Wolfram Syndrome (WFS) is known to involve diabetes mellitus, diabetes insipidus, optic nerve atrophy, vision loss, hearing impairment, motor abnormalities, and neurodegeneration, but has been less clearly linked to cognitive, sleep, and psychiatric abnormalities. We sought to determine whether these abnormalities are present in children, adolescents, and young adults with WFS compared to age- and gender-matched individuals with and without type 1 diabetes using standardized measures.
Individuals with genetically-confirmed WFS (n = 19, ages 7-27) were compared to age- and gender- equivalent groups of individuals with type 1 diabetes (T1DM; n = 25), and non-diabetic healthy controls (HC: n = 25). Cognitive performance across multiple domains (verbal intelligence, spatial reasoning, memory, attention, smell identification) was assessed using standardized tests. Standardized self- and parent-report questionnaires on psychiatric symptoms and sleep disturbances were acquired from all groups and an unstructured psychiatric interview was performed within only the WFS group.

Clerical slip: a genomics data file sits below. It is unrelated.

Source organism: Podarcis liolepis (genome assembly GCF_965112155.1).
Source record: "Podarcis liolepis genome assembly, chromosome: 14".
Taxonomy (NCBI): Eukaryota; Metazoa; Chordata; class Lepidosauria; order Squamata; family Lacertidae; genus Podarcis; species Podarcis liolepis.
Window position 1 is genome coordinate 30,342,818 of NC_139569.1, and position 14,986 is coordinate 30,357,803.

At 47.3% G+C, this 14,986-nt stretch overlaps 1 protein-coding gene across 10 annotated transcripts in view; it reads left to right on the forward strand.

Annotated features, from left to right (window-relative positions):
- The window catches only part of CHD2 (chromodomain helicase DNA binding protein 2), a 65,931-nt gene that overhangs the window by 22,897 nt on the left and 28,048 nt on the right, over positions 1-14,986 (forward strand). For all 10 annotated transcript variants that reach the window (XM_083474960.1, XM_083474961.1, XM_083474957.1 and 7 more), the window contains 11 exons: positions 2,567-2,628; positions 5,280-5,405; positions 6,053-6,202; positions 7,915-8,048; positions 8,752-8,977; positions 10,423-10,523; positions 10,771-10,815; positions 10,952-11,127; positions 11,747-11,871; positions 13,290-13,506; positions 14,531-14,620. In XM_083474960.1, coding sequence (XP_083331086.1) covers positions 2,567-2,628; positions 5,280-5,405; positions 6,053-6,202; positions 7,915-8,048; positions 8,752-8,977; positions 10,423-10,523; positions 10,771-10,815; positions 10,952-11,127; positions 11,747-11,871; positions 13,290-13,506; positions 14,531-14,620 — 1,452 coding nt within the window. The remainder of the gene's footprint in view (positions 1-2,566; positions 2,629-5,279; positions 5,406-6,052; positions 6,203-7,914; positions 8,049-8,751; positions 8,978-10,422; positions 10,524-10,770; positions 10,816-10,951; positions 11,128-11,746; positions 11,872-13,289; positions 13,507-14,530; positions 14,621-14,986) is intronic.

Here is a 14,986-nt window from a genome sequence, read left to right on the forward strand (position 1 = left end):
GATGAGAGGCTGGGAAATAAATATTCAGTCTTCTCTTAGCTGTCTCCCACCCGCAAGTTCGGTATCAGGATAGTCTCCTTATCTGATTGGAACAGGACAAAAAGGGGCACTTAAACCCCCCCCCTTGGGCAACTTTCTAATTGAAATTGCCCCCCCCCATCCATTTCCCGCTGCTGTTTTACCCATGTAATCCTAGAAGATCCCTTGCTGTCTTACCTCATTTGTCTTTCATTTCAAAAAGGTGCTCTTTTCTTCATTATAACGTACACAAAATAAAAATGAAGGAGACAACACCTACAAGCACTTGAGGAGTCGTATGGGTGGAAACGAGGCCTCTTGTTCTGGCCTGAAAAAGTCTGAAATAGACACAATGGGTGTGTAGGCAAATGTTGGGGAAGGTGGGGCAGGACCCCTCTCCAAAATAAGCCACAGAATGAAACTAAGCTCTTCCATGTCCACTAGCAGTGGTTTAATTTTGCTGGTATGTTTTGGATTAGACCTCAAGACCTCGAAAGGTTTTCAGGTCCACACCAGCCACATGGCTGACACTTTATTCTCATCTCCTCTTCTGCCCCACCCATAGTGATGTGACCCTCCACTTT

The three groups were similar demographically (age, gender, ethnicity, parental IQ). WFS and T1DM had similar duration of diabetes but T1DM had higher HbA1C levels than WFS and as expected both groups had higher levels than HC. The WFS group was impaired on smell identification and reported sleep quality, but was not impaired in any other cognitive or self-reported psychiatric domain. In fact, the WFS group performed better than the other two groups on selected memory and attention tasks. However, based upon a clinical evaluation of only WFS patients, we found that psychiatric and behavioral problems were present and consisted primarily of anxiety and hypersomnolence.
This study found that cognitive performance and psychological health were relatively preserved WFS patients, while smell and sleep abnormalities manifested in many of the WFS patients. These findings contradict past case and retrospective reports indicating significant cognitive and psychiatric impairment in WFS. While many of these patients were diagnosed with anxiety and hypersomnolence, self-reported measures of psychiatric symptoms indicated that the symptoms were not of grave concern to the patients. It may be that cognitive and psychiatric issues become more prominent later in life and/or in later stages of the disease, but this requires standardized assessment and larger samples to determine. In the relatively early stages of WFS, smell and sleep-related symptoms may be useful biomarkers of disease and should be monitored longitudinally to determine if they are good markers of progression as well.
Current Clinicaltrials.gov Trial NCT02455414 .